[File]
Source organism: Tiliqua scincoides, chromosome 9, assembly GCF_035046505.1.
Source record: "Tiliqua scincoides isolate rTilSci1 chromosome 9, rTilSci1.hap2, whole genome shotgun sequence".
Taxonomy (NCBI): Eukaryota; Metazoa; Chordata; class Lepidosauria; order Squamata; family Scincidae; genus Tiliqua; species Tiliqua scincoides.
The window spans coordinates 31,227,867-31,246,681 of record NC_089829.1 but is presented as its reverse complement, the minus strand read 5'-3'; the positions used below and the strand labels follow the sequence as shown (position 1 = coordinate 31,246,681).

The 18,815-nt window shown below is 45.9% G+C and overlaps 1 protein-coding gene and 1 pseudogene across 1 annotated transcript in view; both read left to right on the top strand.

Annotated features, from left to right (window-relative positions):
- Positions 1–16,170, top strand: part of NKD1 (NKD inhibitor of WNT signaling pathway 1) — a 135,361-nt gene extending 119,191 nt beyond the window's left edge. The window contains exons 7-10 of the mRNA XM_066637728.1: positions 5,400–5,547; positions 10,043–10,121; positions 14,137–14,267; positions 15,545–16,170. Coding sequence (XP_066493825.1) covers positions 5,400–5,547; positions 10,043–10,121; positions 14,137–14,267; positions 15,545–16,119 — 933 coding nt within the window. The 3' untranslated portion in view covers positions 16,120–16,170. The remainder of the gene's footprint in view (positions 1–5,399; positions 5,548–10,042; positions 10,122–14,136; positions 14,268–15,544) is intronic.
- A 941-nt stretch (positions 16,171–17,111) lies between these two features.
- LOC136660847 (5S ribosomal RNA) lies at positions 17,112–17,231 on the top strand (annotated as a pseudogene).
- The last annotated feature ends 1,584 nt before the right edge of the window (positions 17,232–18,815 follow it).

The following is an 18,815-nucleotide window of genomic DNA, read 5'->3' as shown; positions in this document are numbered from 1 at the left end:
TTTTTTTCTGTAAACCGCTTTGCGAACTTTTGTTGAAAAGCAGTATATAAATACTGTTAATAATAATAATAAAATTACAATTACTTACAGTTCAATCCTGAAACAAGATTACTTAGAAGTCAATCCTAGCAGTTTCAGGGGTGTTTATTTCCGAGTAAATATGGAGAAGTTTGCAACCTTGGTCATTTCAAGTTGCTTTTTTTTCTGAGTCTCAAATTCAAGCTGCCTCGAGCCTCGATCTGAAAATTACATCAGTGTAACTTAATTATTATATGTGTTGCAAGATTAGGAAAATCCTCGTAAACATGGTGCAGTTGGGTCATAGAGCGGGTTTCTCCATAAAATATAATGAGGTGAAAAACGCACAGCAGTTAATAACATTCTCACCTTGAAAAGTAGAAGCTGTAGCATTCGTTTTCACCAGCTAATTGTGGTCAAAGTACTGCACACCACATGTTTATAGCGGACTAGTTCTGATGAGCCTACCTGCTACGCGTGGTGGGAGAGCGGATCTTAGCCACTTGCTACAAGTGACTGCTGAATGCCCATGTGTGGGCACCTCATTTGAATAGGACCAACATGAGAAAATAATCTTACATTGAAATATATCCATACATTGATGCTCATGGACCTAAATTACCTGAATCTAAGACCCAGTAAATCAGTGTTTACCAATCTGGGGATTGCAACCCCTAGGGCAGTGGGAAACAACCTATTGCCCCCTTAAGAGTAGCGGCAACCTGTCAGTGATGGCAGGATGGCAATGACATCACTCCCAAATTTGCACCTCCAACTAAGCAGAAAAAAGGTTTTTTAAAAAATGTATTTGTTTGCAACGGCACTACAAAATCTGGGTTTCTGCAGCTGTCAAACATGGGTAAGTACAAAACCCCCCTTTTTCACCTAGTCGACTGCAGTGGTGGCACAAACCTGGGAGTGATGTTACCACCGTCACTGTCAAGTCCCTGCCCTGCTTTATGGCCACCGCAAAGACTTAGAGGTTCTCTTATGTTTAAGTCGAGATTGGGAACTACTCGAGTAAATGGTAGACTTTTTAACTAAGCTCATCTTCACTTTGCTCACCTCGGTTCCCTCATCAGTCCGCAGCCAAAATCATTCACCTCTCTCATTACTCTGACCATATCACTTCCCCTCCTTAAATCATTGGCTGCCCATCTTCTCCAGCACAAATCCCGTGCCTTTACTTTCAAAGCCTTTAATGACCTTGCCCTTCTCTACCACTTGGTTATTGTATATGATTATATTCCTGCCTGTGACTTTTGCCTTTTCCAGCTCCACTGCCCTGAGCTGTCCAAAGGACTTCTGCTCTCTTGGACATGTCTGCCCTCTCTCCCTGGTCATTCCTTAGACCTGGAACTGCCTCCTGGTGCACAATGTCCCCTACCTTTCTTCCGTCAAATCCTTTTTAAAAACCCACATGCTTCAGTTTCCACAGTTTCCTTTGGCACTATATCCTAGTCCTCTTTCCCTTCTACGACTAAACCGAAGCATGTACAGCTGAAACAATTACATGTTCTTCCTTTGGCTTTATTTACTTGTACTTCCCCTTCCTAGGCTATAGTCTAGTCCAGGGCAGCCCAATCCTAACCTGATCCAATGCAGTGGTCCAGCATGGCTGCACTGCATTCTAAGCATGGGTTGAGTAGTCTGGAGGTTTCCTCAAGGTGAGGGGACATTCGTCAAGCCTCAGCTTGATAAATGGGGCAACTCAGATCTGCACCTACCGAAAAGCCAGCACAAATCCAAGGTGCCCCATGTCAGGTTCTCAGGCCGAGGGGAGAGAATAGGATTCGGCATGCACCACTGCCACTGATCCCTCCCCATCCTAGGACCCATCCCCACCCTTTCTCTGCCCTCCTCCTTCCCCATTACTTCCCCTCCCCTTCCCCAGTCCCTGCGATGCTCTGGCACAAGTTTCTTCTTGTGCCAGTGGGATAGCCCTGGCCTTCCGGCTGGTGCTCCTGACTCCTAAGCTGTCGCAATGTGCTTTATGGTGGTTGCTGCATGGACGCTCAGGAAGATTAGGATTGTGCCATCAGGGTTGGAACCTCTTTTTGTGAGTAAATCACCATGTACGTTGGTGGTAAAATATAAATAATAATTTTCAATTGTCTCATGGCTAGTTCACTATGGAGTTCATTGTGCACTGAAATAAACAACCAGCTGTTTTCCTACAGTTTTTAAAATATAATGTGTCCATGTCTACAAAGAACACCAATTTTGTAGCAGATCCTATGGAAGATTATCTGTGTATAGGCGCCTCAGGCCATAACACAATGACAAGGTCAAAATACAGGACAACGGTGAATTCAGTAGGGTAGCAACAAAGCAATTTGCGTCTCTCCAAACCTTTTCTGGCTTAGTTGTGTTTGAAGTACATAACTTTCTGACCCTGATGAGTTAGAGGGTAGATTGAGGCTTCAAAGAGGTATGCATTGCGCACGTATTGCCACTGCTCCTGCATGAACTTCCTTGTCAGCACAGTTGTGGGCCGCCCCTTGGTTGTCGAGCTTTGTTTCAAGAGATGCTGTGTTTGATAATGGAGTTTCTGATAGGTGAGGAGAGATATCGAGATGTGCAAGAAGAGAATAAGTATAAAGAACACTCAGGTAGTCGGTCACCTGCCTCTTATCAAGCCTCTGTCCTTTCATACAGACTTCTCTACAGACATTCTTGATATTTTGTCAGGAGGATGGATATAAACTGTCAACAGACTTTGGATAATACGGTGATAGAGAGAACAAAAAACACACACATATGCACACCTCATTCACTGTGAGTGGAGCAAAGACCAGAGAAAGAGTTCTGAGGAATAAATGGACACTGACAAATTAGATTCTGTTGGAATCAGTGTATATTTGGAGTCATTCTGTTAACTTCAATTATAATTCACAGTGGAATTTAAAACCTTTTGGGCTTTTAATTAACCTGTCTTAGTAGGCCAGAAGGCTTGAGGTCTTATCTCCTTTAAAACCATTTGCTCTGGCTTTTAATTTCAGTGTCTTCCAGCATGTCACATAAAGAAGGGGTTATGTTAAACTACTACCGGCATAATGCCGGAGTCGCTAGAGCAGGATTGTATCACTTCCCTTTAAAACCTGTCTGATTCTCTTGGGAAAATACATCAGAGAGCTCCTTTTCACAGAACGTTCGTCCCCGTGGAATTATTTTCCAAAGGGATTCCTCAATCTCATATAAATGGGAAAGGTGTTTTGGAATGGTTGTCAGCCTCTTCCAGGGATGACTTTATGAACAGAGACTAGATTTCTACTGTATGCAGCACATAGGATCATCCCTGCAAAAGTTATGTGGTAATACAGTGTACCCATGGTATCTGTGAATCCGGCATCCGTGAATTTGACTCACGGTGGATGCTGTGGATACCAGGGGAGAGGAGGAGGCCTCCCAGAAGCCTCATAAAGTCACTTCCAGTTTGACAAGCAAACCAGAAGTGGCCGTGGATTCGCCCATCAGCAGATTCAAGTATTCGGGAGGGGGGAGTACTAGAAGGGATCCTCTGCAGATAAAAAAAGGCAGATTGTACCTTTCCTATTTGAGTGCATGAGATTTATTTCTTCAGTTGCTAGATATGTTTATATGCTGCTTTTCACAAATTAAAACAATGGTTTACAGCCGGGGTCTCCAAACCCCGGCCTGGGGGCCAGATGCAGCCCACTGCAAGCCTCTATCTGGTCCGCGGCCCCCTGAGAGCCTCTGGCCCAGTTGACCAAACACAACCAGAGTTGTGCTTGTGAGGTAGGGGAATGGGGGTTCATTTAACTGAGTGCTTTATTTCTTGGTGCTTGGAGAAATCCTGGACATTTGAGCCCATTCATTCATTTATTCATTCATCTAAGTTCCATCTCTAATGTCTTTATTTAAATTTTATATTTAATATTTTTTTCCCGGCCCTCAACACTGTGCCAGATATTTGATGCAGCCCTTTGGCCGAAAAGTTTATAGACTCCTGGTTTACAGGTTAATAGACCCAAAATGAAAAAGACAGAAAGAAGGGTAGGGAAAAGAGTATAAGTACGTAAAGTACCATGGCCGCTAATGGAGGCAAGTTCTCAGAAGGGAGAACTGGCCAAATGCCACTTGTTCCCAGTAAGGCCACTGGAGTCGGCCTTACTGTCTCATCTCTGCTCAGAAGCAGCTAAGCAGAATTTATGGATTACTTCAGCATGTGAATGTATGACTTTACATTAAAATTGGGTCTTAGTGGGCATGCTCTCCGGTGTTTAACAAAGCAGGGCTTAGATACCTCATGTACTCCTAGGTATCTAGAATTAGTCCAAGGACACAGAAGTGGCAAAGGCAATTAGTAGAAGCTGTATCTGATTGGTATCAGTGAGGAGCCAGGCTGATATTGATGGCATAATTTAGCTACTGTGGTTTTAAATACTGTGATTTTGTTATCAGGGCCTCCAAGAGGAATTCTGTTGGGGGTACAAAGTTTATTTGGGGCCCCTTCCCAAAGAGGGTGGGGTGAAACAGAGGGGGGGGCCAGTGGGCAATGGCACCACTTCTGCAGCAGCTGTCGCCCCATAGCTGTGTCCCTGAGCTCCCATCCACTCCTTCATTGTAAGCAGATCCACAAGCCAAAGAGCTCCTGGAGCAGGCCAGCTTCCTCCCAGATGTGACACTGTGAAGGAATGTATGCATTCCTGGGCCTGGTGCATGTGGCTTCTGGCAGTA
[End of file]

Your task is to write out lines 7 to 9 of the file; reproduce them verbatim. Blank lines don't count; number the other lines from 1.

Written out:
- Positions 1–16,170, top strand: part of NKD1 (NKD inhibitor of WNT signaling pathway 1) — a 135,361-nt gene extending 119,191 nt beyond the window's left edge. The window contains exons 7-10 of the mRNA XM_066637728.1: positions 5,400–5,547; positions 10,043–10,121; positions 14,137–14,267; positions 15,545–16,170. Coding sequence (XP_066493825.1) covers positions 5,400–5,547; positions 10,043–10,121; positions 14,137–14,267; positions 15,545–16,119 — 933 coding nt within the window. The 3' untranslated portion in view covers positions 16,120–16,170. The remainder of the gene's footprint in view (positions 1–5,399; positions 5,548–10,042; positions 10,122–14,136; positions 14,268–15,544) is intronic.
- A 941-nt stretch (positions 16,171–17,111) lies between these two features.
- LOC136660847 (5S ribosomal RNA) lies at positions 17,112–17,231 on the top strand (annotated as a pseudogene).